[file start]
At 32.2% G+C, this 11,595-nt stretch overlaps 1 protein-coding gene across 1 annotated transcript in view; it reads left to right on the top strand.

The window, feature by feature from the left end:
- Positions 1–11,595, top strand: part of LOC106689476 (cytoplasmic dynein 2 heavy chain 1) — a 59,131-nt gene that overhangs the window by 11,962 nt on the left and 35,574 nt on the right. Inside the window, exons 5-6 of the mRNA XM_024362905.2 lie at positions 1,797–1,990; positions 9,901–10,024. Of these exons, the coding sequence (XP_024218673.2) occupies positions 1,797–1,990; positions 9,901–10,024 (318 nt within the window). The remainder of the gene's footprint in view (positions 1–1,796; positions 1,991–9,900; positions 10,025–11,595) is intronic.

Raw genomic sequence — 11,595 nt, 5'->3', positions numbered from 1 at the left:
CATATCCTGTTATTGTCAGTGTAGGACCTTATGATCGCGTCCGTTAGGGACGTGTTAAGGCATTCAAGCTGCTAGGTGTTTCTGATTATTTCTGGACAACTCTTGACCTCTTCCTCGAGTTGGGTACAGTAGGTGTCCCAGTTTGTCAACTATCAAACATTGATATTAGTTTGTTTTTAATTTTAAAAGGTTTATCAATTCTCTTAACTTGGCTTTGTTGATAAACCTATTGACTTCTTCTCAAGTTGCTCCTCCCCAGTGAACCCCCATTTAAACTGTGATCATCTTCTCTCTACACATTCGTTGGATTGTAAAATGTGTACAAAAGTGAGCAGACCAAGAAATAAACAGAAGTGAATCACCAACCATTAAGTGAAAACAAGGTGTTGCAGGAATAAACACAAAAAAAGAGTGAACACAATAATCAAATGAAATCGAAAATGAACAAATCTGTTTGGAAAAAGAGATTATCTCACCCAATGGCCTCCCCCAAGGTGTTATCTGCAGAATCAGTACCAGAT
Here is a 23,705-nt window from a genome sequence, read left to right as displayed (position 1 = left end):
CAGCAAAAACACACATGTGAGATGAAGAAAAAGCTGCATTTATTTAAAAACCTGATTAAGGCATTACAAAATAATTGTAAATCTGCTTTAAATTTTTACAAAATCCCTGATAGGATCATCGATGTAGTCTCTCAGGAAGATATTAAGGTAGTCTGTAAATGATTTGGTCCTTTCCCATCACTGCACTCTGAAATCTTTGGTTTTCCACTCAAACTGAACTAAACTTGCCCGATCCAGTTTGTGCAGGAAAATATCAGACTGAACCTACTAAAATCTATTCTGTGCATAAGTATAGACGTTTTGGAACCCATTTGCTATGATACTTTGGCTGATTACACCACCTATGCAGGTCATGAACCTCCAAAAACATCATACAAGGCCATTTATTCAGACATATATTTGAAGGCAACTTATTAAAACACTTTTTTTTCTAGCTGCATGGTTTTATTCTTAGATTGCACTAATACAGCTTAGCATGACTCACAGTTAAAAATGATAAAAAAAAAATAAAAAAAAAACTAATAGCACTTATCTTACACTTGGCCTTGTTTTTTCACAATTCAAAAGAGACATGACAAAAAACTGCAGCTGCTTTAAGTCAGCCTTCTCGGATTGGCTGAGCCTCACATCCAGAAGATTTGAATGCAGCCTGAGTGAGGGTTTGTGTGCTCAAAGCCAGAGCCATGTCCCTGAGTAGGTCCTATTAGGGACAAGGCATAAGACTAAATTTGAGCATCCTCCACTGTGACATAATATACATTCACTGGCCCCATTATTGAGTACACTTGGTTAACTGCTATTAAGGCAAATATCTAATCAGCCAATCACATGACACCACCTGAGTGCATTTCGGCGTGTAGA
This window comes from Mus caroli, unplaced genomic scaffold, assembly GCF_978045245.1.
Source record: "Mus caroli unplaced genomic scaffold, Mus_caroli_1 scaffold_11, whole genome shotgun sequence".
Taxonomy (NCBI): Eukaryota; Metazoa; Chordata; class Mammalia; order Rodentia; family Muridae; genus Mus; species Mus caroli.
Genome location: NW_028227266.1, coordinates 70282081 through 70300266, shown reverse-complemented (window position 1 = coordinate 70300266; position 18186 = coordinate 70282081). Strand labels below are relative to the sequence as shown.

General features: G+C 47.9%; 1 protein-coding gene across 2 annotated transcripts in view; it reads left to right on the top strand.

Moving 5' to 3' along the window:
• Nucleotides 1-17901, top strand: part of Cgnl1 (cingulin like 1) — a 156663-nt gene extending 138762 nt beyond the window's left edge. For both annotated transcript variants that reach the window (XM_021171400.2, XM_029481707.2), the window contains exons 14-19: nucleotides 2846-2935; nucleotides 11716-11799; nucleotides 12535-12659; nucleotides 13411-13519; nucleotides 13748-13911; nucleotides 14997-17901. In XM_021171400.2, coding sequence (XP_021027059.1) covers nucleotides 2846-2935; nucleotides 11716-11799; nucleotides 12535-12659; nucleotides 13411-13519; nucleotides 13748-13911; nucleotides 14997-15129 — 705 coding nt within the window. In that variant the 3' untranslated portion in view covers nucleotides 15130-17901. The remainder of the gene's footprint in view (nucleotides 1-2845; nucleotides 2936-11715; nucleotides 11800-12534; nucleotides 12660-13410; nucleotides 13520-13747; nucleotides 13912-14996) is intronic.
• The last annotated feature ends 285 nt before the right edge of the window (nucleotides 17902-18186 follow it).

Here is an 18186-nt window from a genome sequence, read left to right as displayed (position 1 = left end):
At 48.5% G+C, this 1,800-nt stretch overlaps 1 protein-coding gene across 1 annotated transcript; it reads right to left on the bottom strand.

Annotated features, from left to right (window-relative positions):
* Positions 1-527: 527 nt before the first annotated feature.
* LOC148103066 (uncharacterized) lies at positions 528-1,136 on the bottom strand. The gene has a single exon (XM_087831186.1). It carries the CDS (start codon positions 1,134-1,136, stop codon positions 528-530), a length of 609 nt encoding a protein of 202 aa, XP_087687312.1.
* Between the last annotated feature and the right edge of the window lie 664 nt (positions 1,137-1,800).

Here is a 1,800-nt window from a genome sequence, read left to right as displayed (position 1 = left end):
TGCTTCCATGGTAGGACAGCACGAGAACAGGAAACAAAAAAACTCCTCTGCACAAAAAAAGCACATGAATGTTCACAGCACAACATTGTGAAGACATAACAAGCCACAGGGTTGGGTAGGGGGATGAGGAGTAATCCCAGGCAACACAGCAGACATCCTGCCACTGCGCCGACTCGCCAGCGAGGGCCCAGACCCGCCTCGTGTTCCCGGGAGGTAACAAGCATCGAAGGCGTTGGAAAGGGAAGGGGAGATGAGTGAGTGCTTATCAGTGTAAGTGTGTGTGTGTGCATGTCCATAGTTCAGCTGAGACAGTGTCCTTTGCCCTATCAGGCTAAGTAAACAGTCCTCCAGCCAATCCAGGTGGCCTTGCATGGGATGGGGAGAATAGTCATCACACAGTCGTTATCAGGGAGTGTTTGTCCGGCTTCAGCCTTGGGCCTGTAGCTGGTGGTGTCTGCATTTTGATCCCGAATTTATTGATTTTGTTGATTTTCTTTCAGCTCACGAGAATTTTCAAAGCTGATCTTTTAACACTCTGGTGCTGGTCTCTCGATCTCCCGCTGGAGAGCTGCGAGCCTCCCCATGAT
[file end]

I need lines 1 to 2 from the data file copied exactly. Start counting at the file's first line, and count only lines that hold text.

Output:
At 32.2% G+C, this 11,595-nt stretch overlaps 1 protein-coding gene across 1 annotated transcript in view; it reads left to right on the top strand.

The window, feature by feature from the left end: